i know other courts have issued warnings but the one cited was not taken seriously by the district court judge.

are any of the does in does 1-27 (Maine) appealing the joinder issue? There is a definite split as both Maine and Connecticut are in the first circuit.

-B

Anonymous said...

"The Plaintiffs will not, however, be entitled to discovery of any
other electronic information or materials associated with the Defendants—including but not
limited to electronically stored documents, e-mail messages, and activity logs."

It seems to me that Plaintiffs have already accessed electronically stored documents and activity logs through their secret MediaSentry investigations. Investigations which took place long before any of the suits were filed.

Will the judge accept the previously harvested data as legitimate?

Anonymous said...

"Will the judge accept the previously harvested data as legitimate?"

Irrelevant. Plaintiffs plan to drop the case as soon as they get the Doe names.

XYZZY

Fan of this Blog said...

It was interesting that Atherton invited U Conn and Yale to decline to provide names unless they have a "reasonable degree of technical certainty" that the individuals were using the I.P. addresses, borrowing from Gertner's London Sire v. Doe.

Ray Beckerman said...

Dear Fan of this Blog...

Yes, I found that interesting as well. But not surprising, as Judge Atherton has demonstrated great character. She was the first judge of which I am aware to explicitly reject the RIAA's nonsensical 'making available' allegations. And she did it on her own, without any help from any defendant or defendant's lawyer.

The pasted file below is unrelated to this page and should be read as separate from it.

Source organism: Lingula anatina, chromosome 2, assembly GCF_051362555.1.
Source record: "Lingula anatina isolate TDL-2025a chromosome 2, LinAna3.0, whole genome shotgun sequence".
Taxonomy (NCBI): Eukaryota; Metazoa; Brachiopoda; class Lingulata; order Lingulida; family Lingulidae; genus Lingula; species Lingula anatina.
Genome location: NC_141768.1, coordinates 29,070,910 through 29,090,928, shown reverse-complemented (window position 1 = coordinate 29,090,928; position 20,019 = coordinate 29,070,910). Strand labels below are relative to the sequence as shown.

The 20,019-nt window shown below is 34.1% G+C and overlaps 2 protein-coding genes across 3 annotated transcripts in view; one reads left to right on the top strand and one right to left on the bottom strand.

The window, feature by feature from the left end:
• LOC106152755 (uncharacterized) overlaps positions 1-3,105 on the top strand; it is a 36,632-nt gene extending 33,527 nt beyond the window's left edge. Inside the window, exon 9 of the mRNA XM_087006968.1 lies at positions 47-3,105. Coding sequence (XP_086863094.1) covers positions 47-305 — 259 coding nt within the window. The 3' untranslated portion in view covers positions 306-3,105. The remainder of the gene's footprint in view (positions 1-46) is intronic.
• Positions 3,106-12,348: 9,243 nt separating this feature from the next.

She's the kind of judge we dreamed judges would be like when we were in law school.

Anonymous said...

[T]he Court also notes that, contrary to Plaintiffs’ contention, it appears that the majority of district courts who have addressed the issue of joinder and were faced with the same allegations to connect doe defendants in other music downloading lawsuits have concluded that those allegations were insufficient to satisfy the transactional requirement of Fed. R. Civ. P. 20(a)(2) and that joinder was therefore improper.

Is this diplomatic legalspeak for saying you lied to me - or at least intentionally attempted to mislead the court?

{The Common Man Asking}

Matt Fitzpatrick said...

I wonder whether the universities will be required to turn over information for Does 2 through N, if Plaintiffs haven't submitted new filing fees for the new cases.

The court would be well within its rights to impose such a requirement, especially given the certainty with which the cases will be dropped the moment the names come in.

Anonymous said...

Matt Fitzpartick,

If the Plaintiffs wish to pursue these severed cases, they must pay the requisite filing fees. Plaintiffs’ Rule 45 subpoenas shall remain valid in these newly opened cases to the same extent as in the original two actions.

This man believes that the above statement says that these plaintiffs must pay filing fees for each severed case in order to pursue it. If they do pay those fees then those subpoenas move forward under the same terms as for Doe #1 (i.e. proper notice to the university, serving of the individual Does, time allotted for replies).

This man also adds that it would be difficult for Plaintiffs to "punish" these Does with higher settlement demands as is their wont for "fighting for your rights" given that in this case it was the judge alone who severed the cases and raised the costs to these plaintiffs.

{The Common Man Speaking}

Matt Fitzpatrick said...

Well, we already know plaintiffs won't pursue the cases once they get the names.

So it'll come down to whether the court requires payment of fees before that point, or after that point. Given the court's apparent knowledge of this pattern of cases, though, I have a feeling it's meant to be before.

Still, if the wording is vague even in the slightest, the plaintiffs could take advantage. Since when do RIAA plaintiffs let court decisions on joinder get in the way of cheap subpoenas? The court might need to clarify this decision if plaintiffs press on with the subpoenas in full without paying new filing fees.